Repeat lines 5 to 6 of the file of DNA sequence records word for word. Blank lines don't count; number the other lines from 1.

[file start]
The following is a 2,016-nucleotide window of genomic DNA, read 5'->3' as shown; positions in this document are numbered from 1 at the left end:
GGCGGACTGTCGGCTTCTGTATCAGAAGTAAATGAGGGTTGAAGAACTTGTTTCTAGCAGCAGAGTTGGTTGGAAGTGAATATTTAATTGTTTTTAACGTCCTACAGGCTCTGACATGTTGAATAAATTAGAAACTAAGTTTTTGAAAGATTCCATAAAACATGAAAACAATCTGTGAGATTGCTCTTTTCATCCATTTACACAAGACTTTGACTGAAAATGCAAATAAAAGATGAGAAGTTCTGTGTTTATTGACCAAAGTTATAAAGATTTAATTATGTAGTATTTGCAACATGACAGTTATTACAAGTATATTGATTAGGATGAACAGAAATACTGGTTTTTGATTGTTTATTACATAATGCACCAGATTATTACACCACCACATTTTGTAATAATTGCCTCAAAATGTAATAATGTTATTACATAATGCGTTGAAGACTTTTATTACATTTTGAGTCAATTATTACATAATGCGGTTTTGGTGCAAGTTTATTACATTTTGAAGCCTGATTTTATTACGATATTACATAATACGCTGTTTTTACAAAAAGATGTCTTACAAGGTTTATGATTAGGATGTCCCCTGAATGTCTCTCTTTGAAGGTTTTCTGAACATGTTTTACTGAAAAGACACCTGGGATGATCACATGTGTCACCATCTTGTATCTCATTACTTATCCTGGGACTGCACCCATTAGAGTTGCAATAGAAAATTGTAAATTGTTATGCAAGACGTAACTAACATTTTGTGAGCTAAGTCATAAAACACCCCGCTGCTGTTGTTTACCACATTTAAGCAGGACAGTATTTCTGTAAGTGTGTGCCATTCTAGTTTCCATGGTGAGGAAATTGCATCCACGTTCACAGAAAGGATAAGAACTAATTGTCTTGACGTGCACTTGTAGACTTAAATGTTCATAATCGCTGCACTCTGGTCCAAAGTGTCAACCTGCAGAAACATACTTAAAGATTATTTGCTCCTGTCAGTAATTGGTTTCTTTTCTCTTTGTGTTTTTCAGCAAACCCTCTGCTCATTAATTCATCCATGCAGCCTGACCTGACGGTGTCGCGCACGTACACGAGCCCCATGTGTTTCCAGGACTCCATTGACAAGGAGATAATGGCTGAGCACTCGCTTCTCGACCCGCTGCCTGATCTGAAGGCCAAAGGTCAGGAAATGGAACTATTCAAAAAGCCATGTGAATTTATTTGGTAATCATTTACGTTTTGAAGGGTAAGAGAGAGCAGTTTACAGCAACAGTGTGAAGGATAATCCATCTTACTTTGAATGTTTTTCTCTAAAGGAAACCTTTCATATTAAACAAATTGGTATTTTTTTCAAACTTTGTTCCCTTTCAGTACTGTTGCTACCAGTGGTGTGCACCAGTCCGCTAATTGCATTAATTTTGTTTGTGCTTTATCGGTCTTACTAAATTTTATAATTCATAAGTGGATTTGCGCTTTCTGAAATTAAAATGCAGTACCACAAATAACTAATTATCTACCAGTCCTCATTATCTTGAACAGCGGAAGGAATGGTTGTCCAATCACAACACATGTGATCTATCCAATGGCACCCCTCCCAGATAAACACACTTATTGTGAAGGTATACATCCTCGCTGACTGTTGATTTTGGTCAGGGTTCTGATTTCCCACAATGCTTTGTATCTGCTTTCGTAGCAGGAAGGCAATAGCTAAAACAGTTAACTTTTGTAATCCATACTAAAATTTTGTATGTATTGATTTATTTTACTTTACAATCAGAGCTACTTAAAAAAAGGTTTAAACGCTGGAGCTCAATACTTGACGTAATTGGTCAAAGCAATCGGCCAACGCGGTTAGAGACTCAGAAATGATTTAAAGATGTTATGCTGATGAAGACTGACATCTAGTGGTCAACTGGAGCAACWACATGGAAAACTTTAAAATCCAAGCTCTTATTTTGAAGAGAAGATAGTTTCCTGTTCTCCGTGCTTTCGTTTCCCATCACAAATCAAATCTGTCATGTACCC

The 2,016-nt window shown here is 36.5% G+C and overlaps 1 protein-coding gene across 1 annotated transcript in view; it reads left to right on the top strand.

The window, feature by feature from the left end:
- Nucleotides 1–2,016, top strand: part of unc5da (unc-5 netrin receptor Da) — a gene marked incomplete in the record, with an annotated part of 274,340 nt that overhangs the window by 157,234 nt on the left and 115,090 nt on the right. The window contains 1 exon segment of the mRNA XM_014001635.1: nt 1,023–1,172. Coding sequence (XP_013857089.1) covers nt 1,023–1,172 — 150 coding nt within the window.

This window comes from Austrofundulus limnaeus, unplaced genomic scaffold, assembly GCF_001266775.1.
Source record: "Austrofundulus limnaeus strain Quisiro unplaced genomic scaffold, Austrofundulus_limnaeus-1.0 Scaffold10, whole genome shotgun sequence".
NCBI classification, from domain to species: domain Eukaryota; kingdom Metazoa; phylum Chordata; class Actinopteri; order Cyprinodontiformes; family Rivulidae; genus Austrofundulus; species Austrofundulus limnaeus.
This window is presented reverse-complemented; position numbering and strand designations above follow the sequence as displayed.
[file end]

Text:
- Nucleotides 1–2,016, top strand: part of unc5da (unc-5 netrin receptor Da) — a gene marked incomplete in the record, with an annotated part of 274,340 nt that overhangs the window by 157,234 nt on the left and 115,090 nt on the right. The window contains 1 exon segment of the mRNA XM_014001635.1: nt 1,023–1,172. Coding sequence (XP_013857089.1) covers nt 1,023–1,172 — 150 coding nt within the window.

This window comes from Austrofundulus limnaeus, unplaced genomic scaffold, assembly GCF_001266775.1.